tx = async_xor(xor_dest, xor_srcs, 0, xor_src_cnt, xor_len, &submit);

	async_tx_issue_pending_all();

	wait_for_completion(&cmp);
}

See include/linux/async_tx.h for more information on the flags.  See the
ops_run_* and ops_complete_* routines in drivers/md/raid5.c for more
implementation examples.

4 DRIVER DEVELOPMENT NOTES

4.1 Conformance points:
There are a few conformance points required in dmaengine drivers to
accommodate assumptions made by applications using the async_tx API:
1/ Completion callbacks are expected to happen in tasklet context
2/ dma_async_tx_descriptor fields are never manipulated in IRQ context
3/ Use async_tx_run_dependencies() in the descriptor clean up path to
   handle submission of dependent operations

4.2 "My application needs exclusive control of hardware channels"
Primarily this requirement arises from cases where a DMA engine driver
is being used to support device-to-memory operations.  A channel that is
performing these operations cannot, for many platform specific reasons,
be shared.  For these cases the dma_request_channel() interface is
provided.

The interface is:
struct dma_chan *dma_request_channel(dma_cap_mask_t mask,
				     dma_filter_fn filter_fn,
				     void *filter_param);

Where dma_filter_fn is defined as:
typedef bool (*dma_filter_fn)(struct dma_chan *chan, void *filter_param);

When the optional 'filter_fn' parameter is set to NULL
dma_request_channel simply returns the first channel that satisfies the
capability mask.  Otherwise, when the mask parameter is insufficient for
specifying the necessary channel, the filter_fn routine can be used to
disposition the available channels in the system. The filter_fn routine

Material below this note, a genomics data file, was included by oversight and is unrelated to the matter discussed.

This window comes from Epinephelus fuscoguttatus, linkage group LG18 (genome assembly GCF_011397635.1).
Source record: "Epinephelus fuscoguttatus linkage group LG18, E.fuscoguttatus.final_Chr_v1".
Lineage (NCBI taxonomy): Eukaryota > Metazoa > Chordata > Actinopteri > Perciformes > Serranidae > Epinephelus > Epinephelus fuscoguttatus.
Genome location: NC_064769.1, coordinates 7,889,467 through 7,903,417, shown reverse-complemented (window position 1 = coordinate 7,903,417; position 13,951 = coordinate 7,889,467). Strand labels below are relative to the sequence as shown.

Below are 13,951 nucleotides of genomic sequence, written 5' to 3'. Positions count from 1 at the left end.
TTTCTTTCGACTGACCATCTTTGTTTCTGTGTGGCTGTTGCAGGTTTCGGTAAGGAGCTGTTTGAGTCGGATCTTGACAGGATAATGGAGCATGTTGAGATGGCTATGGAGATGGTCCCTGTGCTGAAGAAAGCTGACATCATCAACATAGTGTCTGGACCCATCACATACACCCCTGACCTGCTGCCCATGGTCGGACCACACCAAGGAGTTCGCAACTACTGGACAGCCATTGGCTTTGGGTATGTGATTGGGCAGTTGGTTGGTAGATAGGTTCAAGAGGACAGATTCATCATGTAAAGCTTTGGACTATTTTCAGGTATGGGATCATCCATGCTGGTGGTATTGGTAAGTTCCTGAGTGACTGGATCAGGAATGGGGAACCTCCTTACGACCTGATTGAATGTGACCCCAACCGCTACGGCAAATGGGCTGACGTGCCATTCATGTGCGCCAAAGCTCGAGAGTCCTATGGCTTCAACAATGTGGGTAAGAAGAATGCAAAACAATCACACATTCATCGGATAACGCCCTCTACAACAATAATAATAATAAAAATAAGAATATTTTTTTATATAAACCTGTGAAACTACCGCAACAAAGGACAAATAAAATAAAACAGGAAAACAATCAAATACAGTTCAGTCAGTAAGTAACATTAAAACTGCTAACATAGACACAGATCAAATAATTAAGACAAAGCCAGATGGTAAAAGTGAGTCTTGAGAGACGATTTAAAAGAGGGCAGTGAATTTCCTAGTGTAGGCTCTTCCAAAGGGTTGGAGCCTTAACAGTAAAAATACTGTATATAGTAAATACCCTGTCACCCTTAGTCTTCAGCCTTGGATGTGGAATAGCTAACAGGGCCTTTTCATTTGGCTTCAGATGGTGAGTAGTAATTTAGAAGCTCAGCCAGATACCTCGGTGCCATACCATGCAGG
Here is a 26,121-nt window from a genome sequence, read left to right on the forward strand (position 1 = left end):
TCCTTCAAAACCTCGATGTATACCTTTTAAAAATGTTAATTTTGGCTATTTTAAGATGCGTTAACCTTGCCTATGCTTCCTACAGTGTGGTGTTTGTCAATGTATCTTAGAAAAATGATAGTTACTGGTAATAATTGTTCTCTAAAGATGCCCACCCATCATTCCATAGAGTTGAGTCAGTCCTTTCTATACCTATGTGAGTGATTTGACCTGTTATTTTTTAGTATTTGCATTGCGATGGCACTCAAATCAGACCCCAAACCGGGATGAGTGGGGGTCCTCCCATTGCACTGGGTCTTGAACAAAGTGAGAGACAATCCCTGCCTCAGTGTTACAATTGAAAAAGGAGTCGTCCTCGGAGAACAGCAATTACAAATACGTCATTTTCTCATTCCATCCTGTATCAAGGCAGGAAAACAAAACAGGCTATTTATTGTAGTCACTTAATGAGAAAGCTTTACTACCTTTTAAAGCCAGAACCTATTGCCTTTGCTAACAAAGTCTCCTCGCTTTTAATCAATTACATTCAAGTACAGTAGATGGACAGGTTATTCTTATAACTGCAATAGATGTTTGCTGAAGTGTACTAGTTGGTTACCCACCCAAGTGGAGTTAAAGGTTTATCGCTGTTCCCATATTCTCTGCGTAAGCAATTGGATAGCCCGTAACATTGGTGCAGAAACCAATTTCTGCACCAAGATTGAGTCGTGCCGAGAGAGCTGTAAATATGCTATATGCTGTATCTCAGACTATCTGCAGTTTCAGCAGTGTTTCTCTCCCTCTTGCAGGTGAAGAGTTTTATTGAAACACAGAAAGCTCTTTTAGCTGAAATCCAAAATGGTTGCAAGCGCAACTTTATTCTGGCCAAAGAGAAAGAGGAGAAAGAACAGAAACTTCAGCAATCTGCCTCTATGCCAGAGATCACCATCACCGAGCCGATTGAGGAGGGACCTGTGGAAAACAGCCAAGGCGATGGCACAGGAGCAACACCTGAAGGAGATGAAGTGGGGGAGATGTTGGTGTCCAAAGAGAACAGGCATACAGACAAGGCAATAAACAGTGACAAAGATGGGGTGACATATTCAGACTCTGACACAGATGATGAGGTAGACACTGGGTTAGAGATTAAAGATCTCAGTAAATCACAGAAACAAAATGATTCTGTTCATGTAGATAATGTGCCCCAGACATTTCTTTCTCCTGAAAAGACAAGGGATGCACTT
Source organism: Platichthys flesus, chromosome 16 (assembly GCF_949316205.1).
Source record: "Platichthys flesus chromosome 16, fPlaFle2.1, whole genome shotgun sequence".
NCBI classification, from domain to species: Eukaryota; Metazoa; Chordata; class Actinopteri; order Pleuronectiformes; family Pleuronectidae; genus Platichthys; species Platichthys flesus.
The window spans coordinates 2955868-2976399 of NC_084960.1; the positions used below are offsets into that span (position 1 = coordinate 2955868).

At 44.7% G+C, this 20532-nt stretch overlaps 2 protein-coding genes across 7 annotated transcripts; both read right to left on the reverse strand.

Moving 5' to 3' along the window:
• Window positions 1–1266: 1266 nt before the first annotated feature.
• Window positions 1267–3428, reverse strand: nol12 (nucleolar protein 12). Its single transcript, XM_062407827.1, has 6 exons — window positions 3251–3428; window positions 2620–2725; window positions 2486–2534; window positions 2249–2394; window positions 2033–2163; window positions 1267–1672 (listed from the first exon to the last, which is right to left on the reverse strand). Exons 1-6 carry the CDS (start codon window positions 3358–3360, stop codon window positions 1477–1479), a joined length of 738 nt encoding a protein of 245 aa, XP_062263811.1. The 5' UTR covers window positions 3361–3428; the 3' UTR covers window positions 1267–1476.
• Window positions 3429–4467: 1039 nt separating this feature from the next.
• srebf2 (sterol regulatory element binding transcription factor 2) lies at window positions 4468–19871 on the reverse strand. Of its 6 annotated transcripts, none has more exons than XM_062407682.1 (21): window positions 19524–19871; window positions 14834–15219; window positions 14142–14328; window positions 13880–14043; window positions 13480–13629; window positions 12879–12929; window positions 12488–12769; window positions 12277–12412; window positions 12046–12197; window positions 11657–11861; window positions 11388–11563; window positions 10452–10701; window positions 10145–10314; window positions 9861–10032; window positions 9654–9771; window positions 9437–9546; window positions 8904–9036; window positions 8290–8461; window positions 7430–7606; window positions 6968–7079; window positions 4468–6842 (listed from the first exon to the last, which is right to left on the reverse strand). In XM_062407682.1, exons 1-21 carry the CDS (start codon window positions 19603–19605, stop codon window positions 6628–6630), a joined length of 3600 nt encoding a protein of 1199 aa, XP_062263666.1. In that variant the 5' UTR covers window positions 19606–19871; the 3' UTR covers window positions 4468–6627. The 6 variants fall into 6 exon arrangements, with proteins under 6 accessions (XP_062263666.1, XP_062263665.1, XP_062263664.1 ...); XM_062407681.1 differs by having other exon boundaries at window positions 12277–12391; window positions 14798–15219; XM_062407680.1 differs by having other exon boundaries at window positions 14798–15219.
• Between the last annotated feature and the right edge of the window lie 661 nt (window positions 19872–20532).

is called once for each free channel in the system.  Upon seeing a
suitable channel filter_fn returns DMA_ACK which flags that channel to
be the return value from dma_request_channel.  A channel allocated via
this interface is exclusive to the caller, until dma_release_channel()
is called.

The DMA_PRIVATE capability flag is used to tag dma devices that should
not be used by the general-purpose allocator.  It can be set at
initialization time if it is known that a channel will always be
private.  Alternatively, it is set when dma_request_channel() finds an
unused "public" channel.

A couple caveats to note when implementing a driver and consumer:
1/ Once a channel has been privately allocated it will no longer be
   considered by the general-purpose allocator even after a call to
   dma_release_channel().
2/ Since capabilities are specified at the device level a dma_device
   with multiple channels will either have all channels public, or all
   channels private.

5 SOURCE

include/linux/dmaengine.h: core header file for DMA drivers and api users
drivers/dma/dmaengine.c: offload engine channel management routines
drivers/dma/: location for offload engine drivers
include/linux/async_tx.h: core header file for the async_tx api
crypto/async_tx/async_tx.c: async_tx interface to dmaengine and common code
crypto/async_tx/async_memcpy.c: copy offload
crypto/async_tx/async_xor.c: xor and xor zero sum offload